My friend, Bryan, a UNC alum, told us about Time-Out as we made our way over, and I don't think I realized at the time that he was giving me all the reason I needed to turn around and practice a tiny bit of self-love. But you know how someone will tell you about something that sounds too unbelievably horrible that your sense of curiosity gets the best of you and you tell yourself, "I have to know if this place is really as disgusting as it has just been described, and the only way to know for sure is to see it for myself and then fill my bourbon-soaked belly with its hateful, hateful food?" You know?

Bryan told us two particularly improbably stories about Time-Out that I've since verified. The first was about the original late-shift operator of this "restaurant." (I am placing that word in quotes because to call Time-Out a restaurant requires seriously embracing irony. Kind of like saying Anna Nicole Smith was an American "icon" or Idi Amin had a "temper.") His name was Billy Ray Penny and before he died at 49 of completely unsurprising heart problems, Bryan explained that he'd gained a reputation for insulting his drunk, Tarheel customers. According to Bryan, Penny's favorite retort to slurry, demanding customers was, "I'd slap your face but shit splatters." Besides being awesome, this was true; so true that Penny even owned a t-shirt bearing that very same expression.

The other piece of Time-Out lore that I absolutely refused to believe was the "Box of Bones." (Bryan called it a bucket of bones, but I don't blame him for trying to suppress his memory in this case.) When you walk into Time-Out, weave your way past the numerous police officers stationed inside, and then scream at someone Mexican to give you a "Chicken Cheese Biscuit," here's what that Mexican guy will do. First, he'll use a pair of barbecue tongs to reach into a large metal bin filled with on-the-bone fried chicken breasts. Then he'll pull out a breast and, with a quick tug on the tongs, quickly remove the slab of white meat and plop it unceremoniously on to a butterflied, cheesed biscuit. Finally, still using the tongs, he'll pick up the bony carcass, with its few remaining scraps of meat clinging to it, then wheel around 180 degrees, and drop the bones into another metal bin.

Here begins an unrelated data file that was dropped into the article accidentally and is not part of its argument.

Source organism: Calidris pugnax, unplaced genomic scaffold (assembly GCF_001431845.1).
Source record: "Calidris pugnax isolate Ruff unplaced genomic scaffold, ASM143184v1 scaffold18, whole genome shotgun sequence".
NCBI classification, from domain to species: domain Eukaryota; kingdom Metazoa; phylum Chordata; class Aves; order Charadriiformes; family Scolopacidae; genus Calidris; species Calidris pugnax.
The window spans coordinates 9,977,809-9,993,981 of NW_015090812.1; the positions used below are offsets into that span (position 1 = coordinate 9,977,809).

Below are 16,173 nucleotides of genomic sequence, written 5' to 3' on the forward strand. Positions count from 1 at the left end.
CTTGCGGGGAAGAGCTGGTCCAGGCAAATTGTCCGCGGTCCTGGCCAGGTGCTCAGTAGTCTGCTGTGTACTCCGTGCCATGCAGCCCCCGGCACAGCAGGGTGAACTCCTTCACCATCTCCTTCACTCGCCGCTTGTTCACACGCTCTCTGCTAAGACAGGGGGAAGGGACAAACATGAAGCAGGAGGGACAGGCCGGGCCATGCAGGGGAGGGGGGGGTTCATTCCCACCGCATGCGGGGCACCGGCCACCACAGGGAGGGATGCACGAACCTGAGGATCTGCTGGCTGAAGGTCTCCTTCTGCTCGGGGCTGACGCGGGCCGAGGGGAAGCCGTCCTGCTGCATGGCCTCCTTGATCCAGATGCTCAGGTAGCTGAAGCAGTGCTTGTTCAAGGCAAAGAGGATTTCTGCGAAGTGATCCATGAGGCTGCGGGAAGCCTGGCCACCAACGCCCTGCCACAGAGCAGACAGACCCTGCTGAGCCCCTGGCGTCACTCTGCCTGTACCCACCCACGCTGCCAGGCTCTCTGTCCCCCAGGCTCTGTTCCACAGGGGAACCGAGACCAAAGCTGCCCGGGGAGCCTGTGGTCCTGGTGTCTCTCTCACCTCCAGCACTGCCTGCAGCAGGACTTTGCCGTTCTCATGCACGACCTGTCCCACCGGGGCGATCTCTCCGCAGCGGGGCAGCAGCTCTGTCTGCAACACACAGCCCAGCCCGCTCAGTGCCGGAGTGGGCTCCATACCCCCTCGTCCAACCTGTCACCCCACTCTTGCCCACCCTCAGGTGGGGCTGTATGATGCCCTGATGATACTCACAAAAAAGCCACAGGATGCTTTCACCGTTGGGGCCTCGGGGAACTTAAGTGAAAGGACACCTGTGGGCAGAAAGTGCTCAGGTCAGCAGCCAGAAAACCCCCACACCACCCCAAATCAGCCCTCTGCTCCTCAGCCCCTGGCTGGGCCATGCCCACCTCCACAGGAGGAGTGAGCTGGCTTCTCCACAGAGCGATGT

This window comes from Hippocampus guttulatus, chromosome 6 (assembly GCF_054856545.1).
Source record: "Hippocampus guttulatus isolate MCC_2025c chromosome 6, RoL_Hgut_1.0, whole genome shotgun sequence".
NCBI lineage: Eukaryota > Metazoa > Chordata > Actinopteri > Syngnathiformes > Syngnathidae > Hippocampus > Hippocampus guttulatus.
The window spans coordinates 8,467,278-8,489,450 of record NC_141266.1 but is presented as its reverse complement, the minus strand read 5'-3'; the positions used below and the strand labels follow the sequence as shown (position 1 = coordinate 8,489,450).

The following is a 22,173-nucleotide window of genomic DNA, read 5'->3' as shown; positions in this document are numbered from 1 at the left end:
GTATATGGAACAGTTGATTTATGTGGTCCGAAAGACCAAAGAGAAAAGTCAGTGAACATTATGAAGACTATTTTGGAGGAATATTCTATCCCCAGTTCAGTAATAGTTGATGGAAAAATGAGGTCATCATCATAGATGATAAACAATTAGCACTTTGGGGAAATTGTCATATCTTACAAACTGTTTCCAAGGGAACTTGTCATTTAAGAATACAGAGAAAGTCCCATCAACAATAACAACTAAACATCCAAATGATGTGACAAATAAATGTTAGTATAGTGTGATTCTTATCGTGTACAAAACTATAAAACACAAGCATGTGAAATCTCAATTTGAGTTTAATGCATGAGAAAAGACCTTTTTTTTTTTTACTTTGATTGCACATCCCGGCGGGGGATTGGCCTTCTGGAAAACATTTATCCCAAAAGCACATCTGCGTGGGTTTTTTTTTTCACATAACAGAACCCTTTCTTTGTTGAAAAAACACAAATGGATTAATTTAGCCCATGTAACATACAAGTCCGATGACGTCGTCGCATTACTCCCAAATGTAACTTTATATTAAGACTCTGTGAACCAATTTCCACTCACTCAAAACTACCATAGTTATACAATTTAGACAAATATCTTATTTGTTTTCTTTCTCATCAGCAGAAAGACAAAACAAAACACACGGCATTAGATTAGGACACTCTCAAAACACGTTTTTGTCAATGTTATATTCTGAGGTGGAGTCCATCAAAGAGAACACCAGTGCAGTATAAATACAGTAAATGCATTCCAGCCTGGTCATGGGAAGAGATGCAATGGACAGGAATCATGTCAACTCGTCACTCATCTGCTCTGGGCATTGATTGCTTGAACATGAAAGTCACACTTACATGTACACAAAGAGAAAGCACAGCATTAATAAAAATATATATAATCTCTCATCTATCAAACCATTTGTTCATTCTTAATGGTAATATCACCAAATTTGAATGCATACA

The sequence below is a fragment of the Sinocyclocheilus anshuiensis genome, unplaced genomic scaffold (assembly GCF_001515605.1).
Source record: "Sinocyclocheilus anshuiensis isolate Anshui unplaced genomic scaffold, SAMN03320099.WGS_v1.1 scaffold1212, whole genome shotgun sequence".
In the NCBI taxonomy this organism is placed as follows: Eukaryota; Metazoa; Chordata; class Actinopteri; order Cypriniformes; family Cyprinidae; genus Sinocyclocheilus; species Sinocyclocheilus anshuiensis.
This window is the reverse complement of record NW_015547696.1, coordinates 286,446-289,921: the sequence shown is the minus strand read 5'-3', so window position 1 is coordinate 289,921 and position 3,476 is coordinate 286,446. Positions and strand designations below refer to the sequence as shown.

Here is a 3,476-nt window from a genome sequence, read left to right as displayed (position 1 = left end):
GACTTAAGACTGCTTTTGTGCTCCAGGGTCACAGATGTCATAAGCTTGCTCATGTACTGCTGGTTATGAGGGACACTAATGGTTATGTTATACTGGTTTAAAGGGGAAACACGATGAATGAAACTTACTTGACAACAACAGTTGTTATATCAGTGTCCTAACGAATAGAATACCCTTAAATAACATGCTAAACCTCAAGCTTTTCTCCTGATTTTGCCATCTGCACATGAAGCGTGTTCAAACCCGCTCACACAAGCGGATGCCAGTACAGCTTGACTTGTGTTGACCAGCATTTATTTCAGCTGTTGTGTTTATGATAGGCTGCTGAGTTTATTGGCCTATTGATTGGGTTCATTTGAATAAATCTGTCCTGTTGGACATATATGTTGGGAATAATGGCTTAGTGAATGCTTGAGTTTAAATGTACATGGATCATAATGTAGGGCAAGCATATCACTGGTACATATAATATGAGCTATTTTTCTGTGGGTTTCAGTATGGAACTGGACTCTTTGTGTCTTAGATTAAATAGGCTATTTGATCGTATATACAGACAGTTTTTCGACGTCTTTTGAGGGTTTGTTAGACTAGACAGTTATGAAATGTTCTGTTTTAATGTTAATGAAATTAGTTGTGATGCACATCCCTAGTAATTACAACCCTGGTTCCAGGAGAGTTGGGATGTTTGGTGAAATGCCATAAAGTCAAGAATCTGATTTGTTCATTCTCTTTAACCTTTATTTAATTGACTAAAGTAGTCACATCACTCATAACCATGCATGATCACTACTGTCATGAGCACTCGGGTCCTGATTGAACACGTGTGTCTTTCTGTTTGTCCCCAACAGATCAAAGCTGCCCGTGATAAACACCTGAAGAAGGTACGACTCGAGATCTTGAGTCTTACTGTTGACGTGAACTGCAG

After a while that bone bin will fill up (can you see where this is going) and, when it does, it officially goes on the menu as a "BOX OF BONES." For two dollars, less discriminating customers with two dollars may purchase a large box filled with about two dozen greasy chicken breastplates. "They must be for a dog," you might think, but you'd be crazy to think that because it's very dangerous for a dog to eat chicken bones. Fortunately, human beings can eat them all they want. And what kind of human being would pay $2 to strip the last, desperate morsels of meat off two dozen chicken bones? I think that kind of diner falls into one of five categories:

1. hobo
2. drifter
3. bowery bum
4. frat pledge
5. young ironist*

Eating at Time-Out (and, on the following night, Hector's) is kind of like unwittingly taking part in a hate crime against yourself. Of course that did nothing to keep it anything but packed to its slick, greasy walls with college students still capable of sleeping off their almost-nightly mistakes. I envy their elastic skin and short attention spans.

*this last category is the only one who won't finish eating the box, yet the only one who will talk about eating it afterwards. often. with eye-rolling, sarcastic pride.